Susie recommends, “You want those people who are early adopters and forward thinkers to be involved because they’re going to understand the work that you’re trying to do, but you also need to hear from those who are slower to embrace change. They may be hesitant to some of your ideas, but listening to their concerns can offer some really good insight that might prove useful.”
Pitch your ideas to both of these groups of people and hear (and include) their feedback in the project. This is going to give your employer brand more longevity as you’re incorporating ideas and concerns from the people who are more hesitant for change. Susie added, “You’ll have a smoother road in getting this launched and activated, which will help your EVP and employer brand take root throughout the company.”
4. Live Up to Your EVP: Represent what employees can expect
An EVP represents what employees can expect once they join your organization. If this rings true, meeting the expectations of candidates and new hires, then your employer brand is doing its job and will continue to resonate with talent.
Liz shared, “At ADP, we aim to deliver an EVP that’s attractive, credible, true and distinct. So, if your EVP and the candidate’s expectations have aligned with the actual employee experience once they join the company, there are no surprises and expectations are met.” If there are major discrepancies between the experience you’ve promised and the lived experience, then your employer brand just won’t be successful and last.
5. Ensure Longevity with EVP: Dig your heels in
Going back to what both Susie and Liz made clear, you need to remind yourself that you are the expert in Recruitment Marketing. If you’re getting pushback from others on the project team, stakeholders or the company at-large, keep going back to what you’re hearing consistently from candidates. That’s what job seekers want.
Susie reminded us, “This is one time where being stubborn is a good thing. Your employer brand is a big investment in resources and creativity and your EVP needs to stand the test of time.”
Focus on what you’ve observed that piques candidates’ interests. If you’re getting pushback, be ready to dig your heels in and remind the skeptics that this is based on what candidates and new employees are saying. It will help to back up the decisions you’ve made, again proving that you’re the expert.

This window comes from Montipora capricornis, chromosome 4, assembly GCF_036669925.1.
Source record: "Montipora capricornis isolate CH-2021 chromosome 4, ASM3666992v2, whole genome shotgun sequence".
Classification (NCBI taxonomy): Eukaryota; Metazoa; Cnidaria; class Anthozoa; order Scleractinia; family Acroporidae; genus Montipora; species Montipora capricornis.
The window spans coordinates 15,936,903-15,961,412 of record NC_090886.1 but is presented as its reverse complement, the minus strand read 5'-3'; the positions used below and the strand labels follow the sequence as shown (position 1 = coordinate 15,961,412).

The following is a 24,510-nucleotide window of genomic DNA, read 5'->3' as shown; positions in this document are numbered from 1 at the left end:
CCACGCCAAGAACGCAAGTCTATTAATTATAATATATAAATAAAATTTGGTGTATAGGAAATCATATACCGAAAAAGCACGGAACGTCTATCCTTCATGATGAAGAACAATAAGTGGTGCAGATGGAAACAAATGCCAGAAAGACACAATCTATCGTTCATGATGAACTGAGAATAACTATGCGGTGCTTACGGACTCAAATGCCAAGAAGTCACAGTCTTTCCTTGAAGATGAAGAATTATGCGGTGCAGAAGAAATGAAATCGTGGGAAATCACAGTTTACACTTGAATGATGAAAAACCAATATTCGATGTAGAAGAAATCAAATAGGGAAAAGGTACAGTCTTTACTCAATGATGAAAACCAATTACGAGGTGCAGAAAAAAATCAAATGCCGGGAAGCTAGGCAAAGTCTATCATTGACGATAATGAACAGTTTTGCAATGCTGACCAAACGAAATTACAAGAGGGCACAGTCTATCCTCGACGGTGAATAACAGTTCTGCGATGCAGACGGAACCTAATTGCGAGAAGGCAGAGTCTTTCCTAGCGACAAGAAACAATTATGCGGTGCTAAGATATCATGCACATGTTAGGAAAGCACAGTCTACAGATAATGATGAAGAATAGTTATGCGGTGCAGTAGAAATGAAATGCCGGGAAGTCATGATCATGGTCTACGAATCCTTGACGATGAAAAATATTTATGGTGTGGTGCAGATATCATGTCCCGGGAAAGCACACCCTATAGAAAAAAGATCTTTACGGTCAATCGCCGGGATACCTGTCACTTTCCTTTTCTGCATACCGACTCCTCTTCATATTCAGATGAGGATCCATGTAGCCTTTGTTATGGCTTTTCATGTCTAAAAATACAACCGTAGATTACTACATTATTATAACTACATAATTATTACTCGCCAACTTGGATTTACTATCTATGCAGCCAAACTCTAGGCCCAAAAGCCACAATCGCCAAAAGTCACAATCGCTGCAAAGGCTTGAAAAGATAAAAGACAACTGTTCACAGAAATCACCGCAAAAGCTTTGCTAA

Liz added, “People always have opinions, but you have to remember that the data doesn’t lie. You can always lean heavily into the data and remind people that their gut feeling is not a valid measure of the truth. Perception may seem like reality, but it’s not.”
6. Leverage Employee Advocacy: Showcase your people!
Showcasing your people raises internal awareness and advocacy around your EVP brand promise. What’s on your career site, and what’s promoted through your social and digital channels, should inspire a connection with your brand. The more you highlight your people, the more your employer brand will reveal itself first hand.
Liz shared, “Several years ago, we started a brand ambassador program where we encourage employees who love working at ADP to promote the company online and offline. They’re building ADP’s brand for us as a great place to work along with building their own personal brand. But more than that, they’re a source of authentic uplifting stories that we can share through our Recruitment Marketing channels to highlight our EVP and brand promise.”
Encourage employee advocacy to build an authentic connection with the brand. This helps your EVP last because authenticity resonates.
It’s also a great way to continue to check that the employer brand is true. If employee content isn’t aligning anymore with your EVP, then it may be time to revisit this.
Thank you to Susie and Liz for sharing these important pro tips! To learn more and see all their examples, watch our Webinar On Demand, How to Build a Strong Employer Brand that Lasts.